Governor Jerry Brown:

Governor Edmund G. Brown, Jr., issued the following statement ahead of today’s vote on Trumpcare – the American Health Care Act – in the U.S. House of Representatives:

“This cruel and ill-conceived bill – the so-called American Health Care Act – rushed to a vote with no fiscal analysis, will hurt American families and it’s bad for California. Millions will lose coverage, those with pre-existing conditions will be abandoned and costs will skyrocket.

“Just look at the districts of Representatives David Valadao (R-Hanford), Jeff Denham (R-Turlock) and Steve Knight (R-Lancaster) where 111,000, 109,000 and 76,000 Californians, respectively, are at risk of losing coverage because of this legislation.

“The fig leaf amendments tacked on in the eleventh hour don’t change this massive assault on so many decent and hard-working people. Our California congressional delegation should vote no on this abomination.”

Attorney General Xavier Becerra:

California Attorney General Xavier Becerra issued the following statement after the U.S. House of Representatives passed legislation to strip health care coverage from more than five million Californians by dismantling the Affordable Care Act:

“I believe health care is a right. Today’s House vote takes a dangerous step towards jeopardizing the health security of millions of people in our state and throughout the country.

“As a Member of Congress, I was proud to help expand health coverage and lower costs for hardworking Americans. Every Member of Congress who voted for today’s bill must answer why it is good to take away an American’s access to his or her doctor. Would they do this to themselves or their family?

“As California’s Attorney General, I will use every legal tool at my disposal to safeguard the healthcare the people of our state depend on.”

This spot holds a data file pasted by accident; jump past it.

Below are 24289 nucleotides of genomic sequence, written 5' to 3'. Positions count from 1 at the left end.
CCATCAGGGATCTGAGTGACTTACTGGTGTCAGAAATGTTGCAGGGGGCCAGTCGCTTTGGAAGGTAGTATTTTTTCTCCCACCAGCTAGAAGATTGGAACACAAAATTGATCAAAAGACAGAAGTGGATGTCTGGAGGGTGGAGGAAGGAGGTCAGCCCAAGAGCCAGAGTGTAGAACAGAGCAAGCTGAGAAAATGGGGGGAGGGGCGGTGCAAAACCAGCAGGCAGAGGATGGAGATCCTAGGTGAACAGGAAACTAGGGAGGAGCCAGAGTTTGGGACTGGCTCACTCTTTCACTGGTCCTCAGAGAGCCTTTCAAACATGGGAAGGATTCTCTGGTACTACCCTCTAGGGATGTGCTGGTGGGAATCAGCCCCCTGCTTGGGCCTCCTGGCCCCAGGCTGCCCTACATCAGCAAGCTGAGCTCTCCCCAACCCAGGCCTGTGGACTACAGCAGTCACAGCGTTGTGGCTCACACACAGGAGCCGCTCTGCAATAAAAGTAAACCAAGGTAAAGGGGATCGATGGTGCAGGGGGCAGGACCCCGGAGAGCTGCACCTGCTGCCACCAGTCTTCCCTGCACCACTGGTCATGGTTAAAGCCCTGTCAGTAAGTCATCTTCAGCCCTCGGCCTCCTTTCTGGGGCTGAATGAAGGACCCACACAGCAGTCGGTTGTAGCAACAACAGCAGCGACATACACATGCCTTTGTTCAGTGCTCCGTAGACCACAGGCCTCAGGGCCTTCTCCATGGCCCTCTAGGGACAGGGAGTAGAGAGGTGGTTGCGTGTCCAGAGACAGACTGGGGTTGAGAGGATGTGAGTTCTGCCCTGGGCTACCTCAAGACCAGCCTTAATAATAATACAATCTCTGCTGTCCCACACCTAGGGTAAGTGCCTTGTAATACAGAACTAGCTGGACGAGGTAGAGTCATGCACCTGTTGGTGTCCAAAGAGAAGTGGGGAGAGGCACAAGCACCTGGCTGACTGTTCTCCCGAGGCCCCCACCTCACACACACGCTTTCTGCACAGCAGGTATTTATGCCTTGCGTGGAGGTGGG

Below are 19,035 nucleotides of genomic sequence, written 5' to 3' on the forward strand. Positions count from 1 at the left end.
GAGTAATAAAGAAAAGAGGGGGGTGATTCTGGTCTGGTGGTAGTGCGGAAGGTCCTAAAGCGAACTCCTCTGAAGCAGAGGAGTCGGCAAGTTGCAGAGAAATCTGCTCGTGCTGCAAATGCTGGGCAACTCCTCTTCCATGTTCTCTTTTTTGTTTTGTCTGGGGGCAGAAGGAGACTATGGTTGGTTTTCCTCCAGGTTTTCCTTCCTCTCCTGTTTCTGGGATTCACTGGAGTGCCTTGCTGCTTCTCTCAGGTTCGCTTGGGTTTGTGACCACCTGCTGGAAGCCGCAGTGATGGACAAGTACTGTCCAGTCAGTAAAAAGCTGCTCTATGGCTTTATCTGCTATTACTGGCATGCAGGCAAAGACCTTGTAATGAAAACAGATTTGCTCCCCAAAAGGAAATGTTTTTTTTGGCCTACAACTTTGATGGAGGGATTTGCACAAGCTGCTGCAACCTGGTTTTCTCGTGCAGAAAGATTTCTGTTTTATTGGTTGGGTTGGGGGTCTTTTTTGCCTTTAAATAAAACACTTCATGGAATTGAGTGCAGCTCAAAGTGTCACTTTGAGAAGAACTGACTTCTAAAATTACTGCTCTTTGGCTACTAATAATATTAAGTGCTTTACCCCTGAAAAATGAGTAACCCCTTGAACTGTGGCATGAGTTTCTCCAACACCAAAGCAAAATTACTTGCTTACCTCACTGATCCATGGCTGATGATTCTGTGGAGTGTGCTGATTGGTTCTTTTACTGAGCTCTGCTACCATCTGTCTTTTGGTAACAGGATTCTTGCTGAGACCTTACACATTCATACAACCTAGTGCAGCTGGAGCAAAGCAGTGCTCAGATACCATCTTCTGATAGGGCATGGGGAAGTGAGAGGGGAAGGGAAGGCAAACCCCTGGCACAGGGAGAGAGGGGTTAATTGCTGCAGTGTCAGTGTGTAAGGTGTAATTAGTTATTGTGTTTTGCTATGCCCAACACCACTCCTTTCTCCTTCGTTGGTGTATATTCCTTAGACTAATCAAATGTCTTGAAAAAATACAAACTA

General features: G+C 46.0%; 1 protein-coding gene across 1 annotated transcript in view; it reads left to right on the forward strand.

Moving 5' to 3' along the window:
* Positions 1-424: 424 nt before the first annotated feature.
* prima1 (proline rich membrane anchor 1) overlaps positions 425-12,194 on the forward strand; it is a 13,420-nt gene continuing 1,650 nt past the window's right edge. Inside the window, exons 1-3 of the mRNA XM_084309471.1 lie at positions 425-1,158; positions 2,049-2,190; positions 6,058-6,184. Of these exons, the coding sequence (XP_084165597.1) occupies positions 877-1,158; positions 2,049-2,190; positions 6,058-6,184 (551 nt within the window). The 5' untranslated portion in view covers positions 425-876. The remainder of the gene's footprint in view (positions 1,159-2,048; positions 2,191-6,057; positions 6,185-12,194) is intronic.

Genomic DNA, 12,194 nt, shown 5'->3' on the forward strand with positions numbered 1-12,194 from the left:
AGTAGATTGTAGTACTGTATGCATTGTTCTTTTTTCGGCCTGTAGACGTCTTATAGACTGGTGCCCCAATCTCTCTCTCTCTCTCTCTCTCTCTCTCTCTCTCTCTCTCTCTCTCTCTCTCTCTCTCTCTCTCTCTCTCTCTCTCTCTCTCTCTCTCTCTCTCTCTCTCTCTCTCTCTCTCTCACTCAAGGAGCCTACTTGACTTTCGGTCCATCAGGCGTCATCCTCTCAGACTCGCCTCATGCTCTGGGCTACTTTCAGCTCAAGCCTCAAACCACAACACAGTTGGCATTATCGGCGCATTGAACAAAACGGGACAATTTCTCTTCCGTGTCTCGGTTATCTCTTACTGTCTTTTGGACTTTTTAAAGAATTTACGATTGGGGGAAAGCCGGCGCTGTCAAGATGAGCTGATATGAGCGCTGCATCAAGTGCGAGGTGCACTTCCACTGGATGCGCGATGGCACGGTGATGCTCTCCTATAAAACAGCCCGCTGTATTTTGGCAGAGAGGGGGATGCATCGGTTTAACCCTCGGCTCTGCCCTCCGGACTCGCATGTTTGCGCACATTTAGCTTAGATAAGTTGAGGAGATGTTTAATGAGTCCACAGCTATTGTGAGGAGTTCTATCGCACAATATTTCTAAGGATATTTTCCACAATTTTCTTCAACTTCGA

Speaker Anthony Rendon:

Assembly Speaker Anthony Rendon (D-Paramount) released the following statement after the U.S. House of Representatives passed Trumpcare:

“Today’s vote on Trumpcare proves that cowardice must be a pre-existing condition. Kevin McCarthy and California Republicans in Congress chose Donald Trump and Paul Ryan over the needs of their own constituents. They should be ashamed and they must be held accountable.

“Republicans voted to take away health coverage for millions of Americans, they are raising premiums on fixed-income seniors, and removing protections for people with pre-existing conditions. Trumpcare also jeopardizes coverage protections that millions of middle-class families receive through employer-based coverage, and it reduces women’s access to lifesaving care by defunding Planned Parenthood and allowing rape and domestic violence to be considered pre-existing conditions – all to give $300 billion to the wealthiest people in the country.

“This is an ugly day in America.”

Senate President Kevin De León:

California Senate President pro Tempore Kevin de León (D – Los Angeles) issued the following statement in response to the U.S. House of Representatives’ vote to approve the American Health Care Act, and repeal the Affordable Care Act: